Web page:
The reaction was what we’ve come to expect in the fast and furious three weeks of the Trump presidency. Fevered outrage, flabbergasted denials, and even a little applause, on the far right.
Now that it’s in the national consciousness as a Trump proposal, whether it actually is or not, people are going to be asked about it. And that’s just what the Huffington Post did this morning, asking governors of all 11 affected (but not actually affected) states to comment.
— Amanda Terkel (@aterkel) February 17, 2017
Over the last few years terrorism and crime have been all over the news. You would be forgiven for assuming they are on the rise, but they’re not. After a large drop at the beginning of the decade, terrorist attacks around the world are about where they’ve been for the last 10 years. Despite a small uptick in murders, violent crime is still at record lows since the early 90s.
After the rash of police shootings since 2014 (both from and against), a meme emerged that rang true.
Racism isn’t “getting worse” in America. It’s always been here. Now it’s just more visible to the entire population thanks to social media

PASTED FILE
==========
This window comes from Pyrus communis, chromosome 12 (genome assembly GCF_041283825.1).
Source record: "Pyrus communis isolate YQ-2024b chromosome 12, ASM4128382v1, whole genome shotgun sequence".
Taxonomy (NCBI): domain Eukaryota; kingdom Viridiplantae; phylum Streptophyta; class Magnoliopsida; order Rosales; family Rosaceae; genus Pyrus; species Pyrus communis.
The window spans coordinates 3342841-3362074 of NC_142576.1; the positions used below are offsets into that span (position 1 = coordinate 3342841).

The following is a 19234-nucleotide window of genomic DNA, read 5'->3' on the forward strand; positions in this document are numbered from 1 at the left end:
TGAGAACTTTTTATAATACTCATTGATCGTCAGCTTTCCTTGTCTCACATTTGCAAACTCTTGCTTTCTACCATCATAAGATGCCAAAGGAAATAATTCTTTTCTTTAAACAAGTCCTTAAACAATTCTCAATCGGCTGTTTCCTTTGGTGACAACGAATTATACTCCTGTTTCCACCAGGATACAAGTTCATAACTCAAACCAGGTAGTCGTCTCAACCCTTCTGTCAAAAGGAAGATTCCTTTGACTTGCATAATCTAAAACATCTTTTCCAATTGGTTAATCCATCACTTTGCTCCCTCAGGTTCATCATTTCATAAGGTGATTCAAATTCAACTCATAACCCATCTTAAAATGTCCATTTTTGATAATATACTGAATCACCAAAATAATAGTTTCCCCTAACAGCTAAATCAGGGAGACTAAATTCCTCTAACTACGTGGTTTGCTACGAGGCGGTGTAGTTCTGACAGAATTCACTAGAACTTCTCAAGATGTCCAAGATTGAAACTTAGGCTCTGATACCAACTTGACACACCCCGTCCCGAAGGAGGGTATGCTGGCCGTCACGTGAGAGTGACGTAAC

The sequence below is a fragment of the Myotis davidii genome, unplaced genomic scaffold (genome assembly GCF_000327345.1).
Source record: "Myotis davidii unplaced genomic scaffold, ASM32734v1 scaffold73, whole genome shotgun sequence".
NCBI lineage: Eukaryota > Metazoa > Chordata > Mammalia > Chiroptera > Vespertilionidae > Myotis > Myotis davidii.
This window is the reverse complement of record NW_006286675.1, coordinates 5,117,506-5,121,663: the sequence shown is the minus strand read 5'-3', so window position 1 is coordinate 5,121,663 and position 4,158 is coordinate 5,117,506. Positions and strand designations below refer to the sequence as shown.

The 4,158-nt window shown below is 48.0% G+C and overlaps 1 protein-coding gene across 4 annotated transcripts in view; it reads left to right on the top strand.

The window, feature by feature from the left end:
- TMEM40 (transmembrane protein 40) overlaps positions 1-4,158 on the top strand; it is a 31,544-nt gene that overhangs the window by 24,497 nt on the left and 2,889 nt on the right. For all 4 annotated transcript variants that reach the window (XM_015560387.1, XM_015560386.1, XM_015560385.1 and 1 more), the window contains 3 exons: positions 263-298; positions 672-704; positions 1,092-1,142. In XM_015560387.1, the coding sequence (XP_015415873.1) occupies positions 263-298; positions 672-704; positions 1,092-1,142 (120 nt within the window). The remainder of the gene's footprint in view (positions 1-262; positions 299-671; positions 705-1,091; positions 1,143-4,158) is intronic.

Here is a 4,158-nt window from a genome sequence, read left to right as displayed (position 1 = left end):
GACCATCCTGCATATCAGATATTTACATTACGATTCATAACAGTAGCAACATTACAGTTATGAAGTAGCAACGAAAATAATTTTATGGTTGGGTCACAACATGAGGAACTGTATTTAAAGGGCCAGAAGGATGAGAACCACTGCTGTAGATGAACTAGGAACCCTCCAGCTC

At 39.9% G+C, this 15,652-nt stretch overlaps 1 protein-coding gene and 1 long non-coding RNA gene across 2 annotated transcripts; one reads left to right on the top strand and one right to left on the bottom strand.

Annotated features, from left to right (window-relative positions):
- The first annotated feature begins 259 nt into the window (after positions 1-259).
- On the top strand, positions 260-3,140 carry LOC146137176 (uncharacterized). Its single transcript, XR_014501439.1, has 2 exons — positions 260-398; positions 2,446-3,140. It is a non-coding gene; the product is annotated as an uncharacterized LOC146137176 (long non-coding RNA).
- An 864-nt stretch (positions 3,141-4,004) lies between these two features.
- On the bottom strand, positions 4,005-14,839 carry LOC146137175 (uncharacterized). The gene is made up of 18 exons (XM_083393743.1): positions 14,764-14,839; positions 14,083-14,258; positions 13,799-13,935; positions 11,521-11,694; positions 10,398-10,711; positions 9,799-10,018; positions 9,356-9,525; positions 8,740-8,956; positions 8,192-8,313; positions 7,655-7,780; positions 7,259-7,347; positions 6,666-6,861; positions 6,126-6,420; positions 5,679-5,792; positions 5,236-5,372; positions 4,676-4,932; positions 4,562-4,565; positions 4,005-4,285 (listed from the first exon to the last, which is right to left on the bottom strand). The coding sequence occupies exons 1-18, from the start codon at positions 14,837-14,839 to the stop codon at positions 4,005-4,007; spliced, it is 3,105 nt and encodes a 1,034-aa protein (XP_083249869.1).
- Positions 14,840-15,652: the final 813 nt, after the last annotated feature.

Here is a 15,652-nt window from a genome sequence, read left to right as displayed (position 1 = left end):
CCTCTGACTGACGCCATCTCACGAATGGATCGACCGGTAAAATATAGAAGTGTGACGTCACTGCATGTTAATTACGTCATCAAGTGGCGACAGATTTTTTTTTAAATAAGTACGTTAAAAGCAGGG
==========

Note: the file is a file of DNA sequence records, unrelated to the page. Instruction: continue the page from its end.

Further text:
— Jon Bone (@smeoke) September 23, 2016
Reported hate crimes may be up slightly in some places, but overall crime is still extremely rare and lower than it has been in decades. We just see it more often, on the news, on Facebook, on YouTube. It’s not worse, it’s just more visible.
The same is true for President Trump’s actions compared to President Obama’s, on a few issues. Yes, Trump has already proven himself an incompetent, dangerous charlatan. But on a few things he’s just a more explicit version of Obama.
Every two years the House elections don’t go the way partisans think they should. Every two years partisans on the losing side place the blame on gerrymandering, the purposeful drawing of district lines to achieve a specific outcome. Every two years there is a new study showing that gerrymandering is not the problem. So here we go again.